Kath Albury is Professor of Media and Communication at Swinburne University of Technology. Kath’s current research projects focus on young people’s practices of digital self-representation, and the role of user-generated media (including social networking platforms) in young people’s formal and informal sexual learning. She is especially interested in exploring new approaches to workforce training and professional development for health promotion and sexuality education professionals who wish to develop a deeper engagement with digital media practices (including sexting, selfies and hook-up app cultures).
Dr. Adam Bourne is currently Associate Professor of Public Health and Head of LGBTI Health Research at the Australian Research Centre in Sex, Health & Society (ARCSHS). At ARCSHS, Adam takes a leading role in the development of research that examines the health and well-being of LGBTI populations, at both a domestic level and in an international context. He also maintains active involvement in HIV research among key populations, including the TRANSFORM bio-behavioural study, which examines social and sexual networks of men who have sex with men in Kenya and South Africa.
Paul Byron is a Research Associate on the 'Safety, risk and wellbeing on digital dating apps' Linkage project, at Swinburne University of Technology. His research interests include digital cultures of care; friendship intimacies; informal peer support (particularly the use of Tumblr among LGBTIQ+ young people); health promotion’s engagement with digital media cultures; and everyday negotiations of dating/hook-up apps. He has a teaching and research background in digital media and communication, gender studies, and the sociology of friendship.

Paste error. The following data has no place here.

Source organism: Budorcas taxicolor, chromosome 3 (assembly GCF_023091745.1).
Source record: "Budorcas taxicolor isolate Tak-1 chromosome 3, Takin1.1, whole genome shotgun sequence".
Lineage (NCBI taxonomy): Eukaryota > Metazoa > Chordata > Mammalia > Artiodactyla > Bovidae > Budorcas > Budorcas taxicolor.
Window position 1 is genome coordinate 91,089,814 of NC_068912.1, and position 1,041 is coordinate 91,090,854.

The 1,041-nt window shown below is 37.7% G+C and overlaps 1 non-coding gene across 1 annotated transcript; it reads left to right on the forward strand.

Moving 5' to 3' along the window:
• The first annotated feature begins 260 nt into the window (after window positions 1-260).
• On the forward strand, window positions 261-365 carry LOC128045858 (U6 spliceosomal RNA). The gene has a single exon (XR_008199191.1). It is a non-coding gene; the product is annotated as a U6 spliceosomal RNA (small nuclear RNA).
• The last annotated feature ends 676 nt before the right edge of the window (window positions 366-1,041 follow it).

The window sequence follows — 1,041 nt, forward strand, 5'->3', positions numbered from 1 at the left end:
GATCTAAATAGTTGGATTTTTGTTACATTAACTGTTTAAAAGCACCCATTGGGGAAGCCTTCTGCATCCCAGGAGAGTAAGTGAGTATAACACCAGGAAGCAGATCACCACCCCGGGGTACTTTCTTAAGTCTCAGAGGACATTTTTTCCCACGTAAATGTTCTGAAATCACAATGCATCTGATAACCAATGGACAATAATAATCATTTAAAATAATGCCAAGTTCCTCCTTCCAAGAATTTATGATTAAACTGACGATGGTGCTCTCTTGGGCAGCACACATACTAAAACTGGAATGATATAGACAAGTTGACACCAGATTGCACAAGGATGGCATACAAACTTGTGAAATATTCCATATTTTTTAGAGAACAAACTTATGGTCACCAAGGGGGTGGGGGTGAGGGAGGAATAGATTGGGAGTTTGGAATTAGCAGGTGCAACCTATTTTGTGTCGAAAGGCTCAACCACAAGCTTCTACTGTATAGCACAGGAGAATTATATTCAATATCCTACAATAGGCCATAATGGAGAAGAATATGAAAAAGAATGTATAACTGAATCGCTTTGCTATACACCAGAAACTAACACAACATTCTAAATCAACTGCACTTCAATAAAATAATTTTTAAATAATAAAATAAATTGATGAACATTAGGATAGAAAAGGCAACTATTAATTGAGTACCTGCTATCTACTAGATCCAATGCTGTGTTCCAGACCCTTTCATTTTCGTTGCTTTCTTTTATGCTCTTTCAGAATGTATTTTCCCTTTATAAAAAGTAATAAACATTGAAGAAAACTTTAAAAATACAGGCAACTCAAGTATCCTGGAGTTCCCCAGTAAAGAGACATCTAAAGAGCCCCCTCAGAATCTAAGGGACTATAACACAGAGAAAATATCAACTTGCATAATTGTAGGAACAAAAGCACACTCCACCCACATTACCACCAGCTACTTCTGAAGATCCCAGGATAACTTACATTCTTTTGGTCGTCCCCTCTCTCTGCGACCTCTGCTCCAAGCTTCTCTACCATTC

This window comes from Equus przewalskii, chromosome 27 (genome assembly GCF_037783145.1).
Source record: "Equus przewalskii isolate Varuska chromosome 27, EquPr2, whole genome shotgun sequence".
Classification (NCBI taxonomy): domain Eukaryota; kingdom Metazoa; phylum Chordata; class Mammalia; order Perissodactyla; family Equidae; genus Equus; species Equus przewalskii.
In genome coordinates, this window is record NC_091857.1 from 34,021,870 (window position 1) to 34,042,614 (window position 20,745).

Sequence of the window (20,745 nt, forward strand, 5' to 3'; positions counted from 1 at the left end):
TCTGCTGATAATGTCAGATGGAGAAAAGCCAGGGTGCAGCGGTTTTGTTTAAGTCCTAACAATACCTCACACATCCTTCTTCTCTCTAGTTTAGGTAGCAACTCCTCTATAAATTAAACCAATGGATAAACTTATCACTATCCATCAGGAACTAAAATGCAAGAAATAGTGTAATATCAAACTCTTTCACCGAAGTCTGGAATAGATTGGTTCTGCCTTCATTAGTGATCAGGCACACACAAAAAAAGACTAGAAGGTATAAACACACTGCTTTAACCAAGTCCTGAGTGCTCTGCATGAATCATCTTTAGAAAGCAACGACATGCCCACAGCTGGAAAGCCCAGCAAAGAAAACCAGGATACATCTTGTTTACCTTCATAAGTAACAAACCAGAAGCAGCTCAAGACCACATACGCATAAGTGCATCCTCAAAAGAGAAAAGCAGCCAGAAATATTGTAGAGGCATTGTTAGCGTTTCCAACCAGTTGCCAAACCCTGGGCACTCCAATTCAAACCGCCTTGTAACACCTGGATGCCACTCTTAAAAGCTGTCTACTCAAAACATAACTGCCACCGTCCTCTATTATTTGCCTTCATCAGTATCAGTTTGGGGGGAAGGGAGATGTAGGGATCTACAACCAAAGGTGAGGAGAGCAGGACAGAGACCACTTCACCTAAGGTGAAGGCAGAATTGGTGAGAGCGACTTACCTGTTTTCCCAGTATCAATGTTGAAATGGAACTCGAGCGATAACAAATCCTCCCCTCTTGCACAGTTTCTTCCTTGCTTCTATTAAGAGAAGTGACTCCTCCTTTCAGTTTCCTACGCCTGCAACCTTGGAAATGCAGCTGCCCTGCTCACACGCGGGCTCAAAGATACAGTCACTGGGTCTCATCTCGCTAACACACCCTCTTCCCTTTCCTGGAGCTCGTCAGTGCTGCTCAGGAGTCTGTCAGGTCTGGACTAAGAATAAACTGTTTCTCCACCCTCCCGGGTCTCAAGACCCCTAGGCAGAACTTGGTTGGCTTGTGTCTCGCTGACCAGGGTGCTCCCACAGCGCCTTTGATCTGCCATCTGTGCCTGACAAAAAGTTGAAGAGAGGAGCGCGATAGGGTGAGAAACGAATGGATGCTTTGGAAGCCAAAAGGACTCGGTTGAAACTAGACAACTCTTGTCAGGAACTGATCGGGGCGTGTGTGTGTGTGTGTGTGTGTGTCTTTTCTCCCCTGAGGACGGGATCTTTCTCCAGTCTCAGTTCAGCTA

Shaka McGlotten, Associate Professor in media studies at Purchase College (SUNY), is a social anthropologist with a background in the fine arts. Their work brings together the theoretical insights of queer studies with the methodological toolkit of anthropology to consider new media technologies in relation to queer cultures. They have published and lectured on public sex, online cultures, pornography, gaming, zombies, human waste, voguing, and more. They have just completed Dragging; or, the Political Aesthetics of Drag (Routledge, forthcoming). Currently they are at work on Black Data: Queer of Color Critique Meets Network Culture Studies.
Susanna Paasonen is Professor of Media Studies at the University of Turku. With an interest in studies of popular culture, affect, sexuality, and media theory, Paasonen is PI of the Academy of Finland research project, Sexuality and Play in Media Culture (2017-2021), treasurer of the Association of Cultural Studies, and an editorial board member of the journals New Media & Society, Social Media + Society, Sexualities, Porn Studies, International Journal of Cultural Studies, Capacious, Journal of Scandinavian Cinema and Monstrum. Her current book-length projects focus on boredom and distraction in social media (with Michael Petit), on feminist tactics and humour in social media (with Jenny Sundén), and on the notion of objectification (with Feona Attwood, Alan McKee, John Mercer and Clarissa Smith). Her full CV and list of publications can be accessed at susannapaasonen.org